In questions of power, then, let no more be said of confidence in man, but bind him down from mischief by the chains of the Constitution. That this commonwealth does therefore call on its co-states for an expression of their sentiments on the acts concerning aliens, and for the punishment of certain crimes herein before specified, plainly declaring whether these acts are or are not authorized by the federal compact. And it doubts not that their sense will be so announced as to prove their attachment to limited government, whether general or particular, and that the rights and liberties of their co-states will be exposed to no dangers by remaining embarked on a common bottom with their own; but they will concur with this commonwealth in considering the said acts as so palpably against the Constitution as to amount to an undisguised declaration, that the compact is not meant to be the measure of the powers of the general government, but that it will proceed in the exercise over these states of all powers whatsoever. That they will view this as seizing the rights of the states, and consolidating them in the hands of the general government, with a power assumed to bind the states, not merely in cases made federal, but in all cases whatsoever, by laws made not with their consent, but by others against their consent; that this would be to surrender the form of government we have chosen, and live under one deriving its powers from its own will, and not from our authority; and that the co-states, recurring to their natural rights not made federal, will concur in declaring these void and of no force, and will each unite with this commonwealth in requesting their repeal at the next session of Congress.

Thomas Jefferson

VIRGINIA RESOLVE

December 21, 1798

That this Assembly doth explicitly and peremptorily declare, that it views the powers of the federal government as resulting from the compact to which the states are parties, as limited by the plain sense and intention of the instrument constituting that compact, as no further valid than they are authorized by the grants enumerated in that compact; and that, in case of a deliberate, palpable, and dangerous exercise of other powers, not granted by the said compact, the states, who are parties thereto, have the right, and are in duty bound, to interpose, for arresting the progress of the evil, and for maintaining, within their respective limits, the authorities, rights and liberties, appertaining to them.

That the General Assembly doth also express its deep regret, that a spirit has, in sundry instances, been manifested by the federal government to enlarge it powers by forced constructions of the constitutional charter which defines them; and that indications have appeared of a design to expound certain general phrases (which, having been copied from the very limited grant of powers in the former Articles of Confederation, were the less liable to be misconstrued) so as to destroy the meaning and effect of the particular enumeration which necessarily explains and limits the general phrases, and so as to consolidate the states, by degrees, into one sovereignty, the obvious tendency and inevitable result of which would be, to transform the present republican system of the United States into an absolute, or, at best, a mixed monarchy.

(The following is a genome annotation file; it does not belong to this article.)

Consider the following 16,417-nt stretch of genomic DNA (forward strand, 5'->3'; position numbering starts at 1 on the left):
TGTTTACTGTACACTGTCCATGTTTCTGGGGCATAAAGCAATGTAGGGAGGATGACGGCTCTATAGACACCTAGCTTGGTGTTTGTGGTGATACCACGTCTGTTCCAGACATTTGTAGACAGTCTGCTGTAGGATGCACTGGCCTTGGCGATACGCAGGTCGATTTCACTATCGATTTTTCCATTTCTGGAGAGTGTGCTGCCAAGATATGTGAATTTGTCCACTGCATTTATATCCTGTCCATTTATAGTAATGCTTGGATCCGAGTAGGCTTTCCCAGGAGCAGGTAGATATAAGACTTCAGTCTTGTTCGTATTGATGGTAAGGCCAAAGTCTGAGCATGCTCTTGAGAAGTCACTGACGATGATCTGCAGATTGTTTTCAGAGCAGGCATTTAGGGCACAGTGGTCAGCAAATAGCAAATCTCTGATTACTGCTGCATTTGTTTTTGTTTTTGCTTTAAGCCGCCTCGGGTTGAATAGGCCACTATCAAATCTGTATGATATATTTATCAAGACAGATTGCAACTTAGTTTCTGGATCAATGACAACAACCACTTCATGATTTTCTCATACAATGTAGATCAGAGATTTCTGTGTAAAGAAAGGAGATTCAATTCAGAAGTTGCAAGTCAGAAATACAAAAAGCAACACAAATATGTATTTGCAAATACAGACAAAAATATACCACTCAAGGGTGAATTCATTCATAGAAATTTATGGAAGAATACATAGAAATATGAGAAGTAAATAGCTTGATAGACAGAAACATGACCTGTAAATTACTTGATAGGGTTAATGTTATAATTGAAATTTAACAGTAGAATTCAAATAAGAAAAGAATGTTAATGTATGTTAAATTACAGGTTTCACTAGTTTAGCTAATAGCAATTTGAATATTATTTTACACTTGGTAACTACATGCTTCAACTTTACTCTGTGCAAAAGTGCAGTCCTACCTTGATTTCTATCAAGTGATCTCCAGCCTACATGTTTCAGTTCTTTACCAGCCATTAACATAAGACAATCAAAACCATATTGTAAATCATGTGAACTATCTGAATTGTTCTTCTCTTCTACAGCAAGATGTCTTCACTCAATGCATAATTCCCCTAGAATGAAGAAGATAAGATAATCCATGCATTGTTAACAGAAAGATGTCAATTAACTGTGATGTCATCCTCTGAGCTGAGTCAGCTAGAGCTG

James Madison

KENTUCKY RESOLVE

November 14, 1799

Resolved, That this commonwealth considers the federal Union, upon the terms and for the purposes specified in the late compact, conducive to the liberty and happiness of the several states: That it does now unequivocally declare its attachment to the Union, and to that compact, agreeably to its obvious and real intention, and will be among the last to seek its dissolution: That, if those who administer the general government be permitted to transgress the limits fixed by that compact, by a total disregard to the special delegations of power therein contained, an annihilation of the state governments, and the creation, upon their ruins, of a general consolidated government, will be the inevitable consequence: That the principle and construction, contended for by sundry of the state legislatures, that the general government is the exclusive judge of the extent of the powers delegated to it, stop not short of despotism—since the discretion of those who administer the government, and not the Constitution, would be the measure of their powers: That the several states who formed that instrument, being sovereign and independent, have the unquestionable right to judge of the infraction; and, That a nullification, by those sovereignties, of all unauthorized acts done under color of that instrument, is the rightful remedy: That this commonwealth does, under the most deliberate reconsideration declare, that the said Alien and Sedition Laws, are in their opinion, palpable violations of the said Constitution; and however cheerfully it may be disposed to surrender its opinion to a majority of its sister states, in matters of ordinary or doubtful policy, yet, in momentous regulations like the present, which so vitally wound the best rights of the citizen, it would consider a silent acquiescence as highly criminal: That, although this commonwealth, as a party to the federal compact, will bow to the laws of the Union, yet it does, at the same time, declare, that it will not now, or ever hereafter, cease to oppose, in a constitutional manner, every attempt, at what quarter soever offered, to violate that compact: And finally, in order that no pretext or arguments may be drawn from a supposed acquiescence, on the part of this commonwealth, in the constitutionality of those laws, and be thereby used as precedents for similar future violations of the federal compact, this commonwealth now enter against them in solemn Protest.

Thomas Jefferson